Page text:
The last week or so has seen significant action in the world of exchange co-location – a space (excuse the pun) that as a whole is hotter than ever – with happenings at CME Group and Nasdaq OMX.
The news – though there was no actual news release – from CME Group was the planned Sunday, January 29th opening of co-location facilities at its newish Aurora, Il data centre – located some 40 miles west of the windy city.
Around half of the 428,000 square foot facility is earmarked for co-lo use, with 12.5 megawatts of power available for the first phase of the roll out. More than 100 customers are currently installed, and more want in, says a CME spokesperson.
As well as selling co-lo facilities directly, the CME has approved a number of service provider partners to manage and offer space. These include BT Radianz, CFN Services, Fidessa, Fixnetix, Interactive Data 7ticks, Need To Know News, QuantHouse, Savvis and Thomson Reuters.
Notably missing from that list are Equinix and Telx, which operate out of 350 East Cermak Road in Chicago proper, where the CME data centre was once located. In fact, CME customers can still access its Globex trading system from that facility, which remains a popular proximity data centre.
Connectivity into Aurora is via a sanctioned list of providers, including Anova Technologies, AT&T, Hudson Fiber Networks, Sidera Networks and Verizon. Not on the list is Spread Networks, which continues to connect into 350 East Cermak with its ‘fastest’ connection to Carteret, New Jersey – a building just across from Nasdaq OMX’s data centre.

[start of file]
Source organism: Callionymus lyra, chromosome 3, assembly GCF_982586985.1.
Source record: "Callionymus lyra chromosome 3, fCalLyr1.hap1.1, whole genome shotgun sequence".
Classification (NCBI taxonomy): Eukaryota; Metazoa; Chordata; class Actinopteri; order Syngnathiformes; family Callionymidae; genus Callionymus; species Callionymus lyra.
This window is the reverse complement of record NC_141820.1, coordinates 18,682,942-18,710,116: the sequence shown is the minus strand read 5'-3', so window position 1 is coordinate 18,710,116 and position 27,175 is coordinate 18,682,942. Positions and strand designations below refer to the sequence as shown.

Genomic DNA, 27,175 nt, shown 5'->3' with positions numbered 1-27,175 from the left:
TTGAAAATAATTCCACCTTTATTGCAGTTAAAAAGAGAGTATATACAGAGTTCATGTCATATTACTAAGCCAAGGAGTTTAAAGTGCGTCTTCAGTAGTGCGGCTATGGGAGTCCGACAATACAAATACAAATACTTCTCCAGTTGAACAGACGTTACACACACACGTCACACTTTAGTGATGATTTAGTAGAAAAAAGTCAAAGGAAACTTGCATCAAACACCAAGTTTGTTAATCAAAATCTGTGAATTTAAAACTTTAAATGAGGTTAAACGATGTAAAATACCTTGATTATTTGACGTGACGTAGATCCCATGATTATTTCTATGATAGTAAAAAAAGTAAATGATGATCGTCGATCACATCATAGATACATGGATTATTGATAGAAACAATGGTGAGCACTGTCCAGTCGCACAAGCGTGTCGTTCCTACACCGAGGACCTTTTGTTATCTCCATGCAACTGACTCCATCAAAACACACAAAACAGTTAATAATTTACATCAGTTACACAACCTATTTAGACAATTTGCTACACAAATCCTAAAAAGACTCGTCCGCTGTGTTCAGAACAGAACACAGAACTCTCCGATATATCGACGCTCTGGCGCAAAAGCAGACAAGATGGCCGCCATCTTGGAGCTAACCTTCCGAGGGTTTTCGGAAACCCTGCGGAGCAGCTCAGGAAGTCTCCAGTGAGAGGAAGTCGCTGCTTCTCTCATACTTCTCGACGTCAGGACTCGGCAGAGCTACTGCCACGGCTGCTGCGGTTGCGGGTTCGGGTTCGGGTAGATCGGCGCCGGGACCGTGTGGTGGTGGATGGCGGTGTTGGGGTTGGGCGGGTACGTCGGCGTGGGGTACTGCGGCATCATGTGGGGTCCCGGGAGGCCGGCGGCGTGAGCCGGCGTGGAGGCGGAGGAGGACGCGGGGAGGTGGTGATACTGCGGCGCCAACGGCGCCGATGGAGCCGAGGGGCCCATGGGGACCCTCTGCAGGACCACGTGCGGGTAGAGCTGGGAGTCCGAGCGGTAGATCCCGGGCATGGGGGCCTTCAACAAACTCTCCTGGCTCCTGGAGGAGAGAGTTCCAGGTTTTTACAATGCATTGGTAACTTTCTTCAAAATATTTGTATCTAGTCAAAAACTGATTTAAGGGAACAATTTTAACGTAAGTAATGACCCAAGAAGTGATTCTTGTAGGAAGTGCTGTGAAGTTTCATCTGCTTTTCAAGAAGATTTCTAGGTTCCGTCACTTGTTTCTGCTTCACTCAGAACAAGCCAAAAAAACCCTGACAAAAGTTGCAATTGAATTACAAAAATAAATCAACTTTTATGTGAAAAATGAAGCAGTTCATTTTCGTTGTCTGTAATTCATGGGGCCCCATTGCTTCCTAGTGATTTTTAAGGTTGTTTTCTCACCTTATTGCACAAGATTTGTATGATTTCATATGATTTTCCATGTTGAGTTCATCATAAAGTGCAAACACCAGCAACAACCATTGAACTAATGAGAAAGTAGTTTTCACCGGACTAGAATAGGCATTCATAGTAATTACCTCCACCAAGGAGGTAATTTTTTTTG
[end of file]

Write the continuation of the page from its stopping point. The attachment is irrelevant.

Speaking of which … Nasdaq just announced upgraded services for its co-lo customers, located in a facility where the exchange group is the major tenant of Verizon – it has around 200, 000 square feet right now, with an option to take 30,000 more.
Nasdaq’s co-lo customers can now feed a whopping 17 killowatts into the new Super Cab offering – up from 10 killowatts for current cabinets – which provides an “innovative cabinet cooling design that draws the hot equipment exhaust into a custom cabinet chimney for maximum power at a high efficiency level.”
In other words, customers can now fit more equipment – servers and networking – into a single rack, and can install multi-socket servers that suck up significant power. This allows for more complex applications to be run, with lower latency between servers. And fewer cabinets also means an overall latency reduction for complete systems.
Coming in April – subject to SEC go ahead – is 40gE connectivity into Nasdaq’s trading systems and information feeds. The upgrade from the current 10gE should knock about seven microseconds off round trip times into the exchange’s matching engines.
Customers will also be able to use the upgraded connectivity to access all data feeds offered in the data centre, from Nasdaq and from other exchanges.
In order to offer 40gE connections, Nasdaq will be upgrading its network equipment, though it’s not saying who its current or future vendors are or will be. That’s in part because those vendors are engaged in ‘leap frog game’ in terms of reducing latency, and the exchange “chooses who is best” at any particular time, says a spokesperson.